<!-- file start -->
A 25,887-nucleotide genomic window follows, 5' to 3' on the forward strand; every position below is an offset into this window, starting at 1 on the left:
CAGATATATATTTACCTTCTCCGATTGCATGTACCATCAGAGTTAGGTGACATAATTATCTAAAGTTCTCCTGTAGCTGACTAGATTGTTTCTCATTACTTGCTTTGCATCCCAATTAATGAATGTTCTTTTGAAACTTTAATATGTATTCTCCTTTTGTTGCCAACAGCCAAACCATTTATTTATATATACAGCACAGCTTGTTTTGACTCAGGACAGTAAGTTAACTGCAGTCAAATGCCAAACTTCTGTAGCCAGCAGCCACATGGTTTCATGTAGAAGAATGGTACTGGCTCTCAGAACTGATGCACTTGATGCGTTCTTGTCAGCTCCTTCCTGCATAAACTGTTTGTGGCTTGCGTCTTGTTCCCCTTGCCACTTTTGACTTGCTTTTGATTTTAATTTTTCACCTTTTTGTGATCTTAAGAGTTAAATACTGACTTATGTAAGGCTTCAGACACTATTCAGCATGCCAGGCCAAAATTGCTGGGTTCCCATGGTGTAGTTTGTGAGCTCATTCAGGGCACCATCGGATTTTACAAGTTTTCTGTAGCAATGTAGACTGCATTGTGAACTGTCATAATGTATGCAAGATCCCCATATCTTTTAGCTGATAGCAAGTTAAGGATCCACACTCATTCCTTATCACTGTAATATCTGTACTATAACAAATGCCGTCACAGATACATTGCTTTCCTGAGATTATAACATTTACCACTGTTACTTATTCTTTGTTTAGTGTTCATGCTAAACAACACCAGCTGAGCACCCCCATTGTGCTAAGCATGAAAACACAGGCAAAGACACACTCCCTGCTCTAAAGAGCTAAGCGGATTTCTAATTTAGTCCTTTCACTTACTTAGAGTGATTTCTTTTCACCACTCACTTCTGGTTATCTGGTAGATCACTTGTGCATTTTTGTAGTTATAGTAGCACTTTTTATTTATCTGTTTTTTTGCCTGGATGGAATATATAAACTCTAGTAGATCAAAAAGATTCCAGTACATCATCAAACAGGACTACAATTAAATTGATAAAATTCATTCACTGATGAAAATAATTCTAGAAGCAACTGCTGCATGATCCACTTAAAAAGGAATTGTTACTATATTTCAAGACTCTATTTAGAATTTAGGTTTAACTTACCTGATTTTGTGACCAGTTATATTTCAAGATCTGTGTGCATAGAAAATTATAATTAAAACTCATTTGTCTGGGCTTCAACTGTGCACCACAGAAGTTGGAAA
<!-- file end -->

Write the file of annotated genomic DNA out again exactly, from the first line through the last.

A 25,887-nucleotide genomic window follows, 5' to 3' on the forward strand; every position below is an offset into this window, starting at 1 on the left:
CAGATATATATTTACCTTCTCCGATTGCATGTACCATCAGAGTTAGGTGACATAATTATCTAAAGTTCTCCTGTAGCTGACTAGATTGTTTCTCATTACTTGCTTTGCATCCCAATTAATGAATGTTCTTTTGAAACTTTAATATGTATTCTCCTTTTGTTGCCAACAGCCAAACCATTTATTTATATATACAGCACAGCTTGTTTTGACTCAGGACAGTAAGTTAACTGCAGTCAAATGCCAAACTTCTGTAGCCAGCAGCCACATGGTTTCATGTAGAAGAATGGTACTGGCTCTCAGAACTGATGCACTTGATGCGTTCTTGTCAGCTCCTTCCTGCATAAACTGTTTGTGGCTTGCGTCTTGTTCCCCTTGCCACTTTTGACTTGCTTTTGATTTTAATTTTTCACCTTTTTGTGATCTTAAGAGTTAAATACTGACTTATGTAAGGCTTCAGACACTATTCAGCATGCCAGGCCAAAATTGCTGGGTTCCCATGGTGTAGTTTGTGAGCTCATTCAGGGCACCATCGGATTTTACAAGTTTTCTGTAGCAATGTAGACTGCATTGTGAACTGTCATAATGTATGCAAGATCCCCATATCTTTTAGCTGATAGCAAGTTAAGGATCCACACTCATTCCTTATCACTGTAATATCTGTACTATAACAAATGCCGTCACAGATACATTGCTTTCCTGAGATTATAACATTTACCACTGTTACTTATTCTTTGTTTAGTGTTCATGCTAAACAACACCAGCTGAGCACCCCCATTGTGCTAAGCATGAAAACACAGGCAAAGACACACTCCCTGCTCTAAAGAGCTAAGCGGATTTCTAATTTAGTCCTTTCACTTACTTAGAGTGATTTCTTTTCACCACTCACTTCTGGTTATCTGGTAGATCACTTGTGCATTTTTGTAGTTATAGTAGCACTTTTTATTTATCTGTTTTTTTGCCTGGATGGAATATATAAACTCTAGTAGATCAAAAAGATTCCAGTACATCATCAAACAGGACTACAATTAAATTGATAAAATTCATTCACTGATGAAAATAATTCTAGAAGCAACTGCTGCATGATCCACTTAAAAAGGAATTGTTACTATATTTCAAGACTCTATTTAGAATTTAGGTTTAACTTACCTGATTTTGTGACCAGTTATATTTCAAGATCTGTGTGCATAGAAAATTATAATTAAAACTCATTTGTCTGGGCTTCAACTGTGCACCACAGAAGTTGGAAA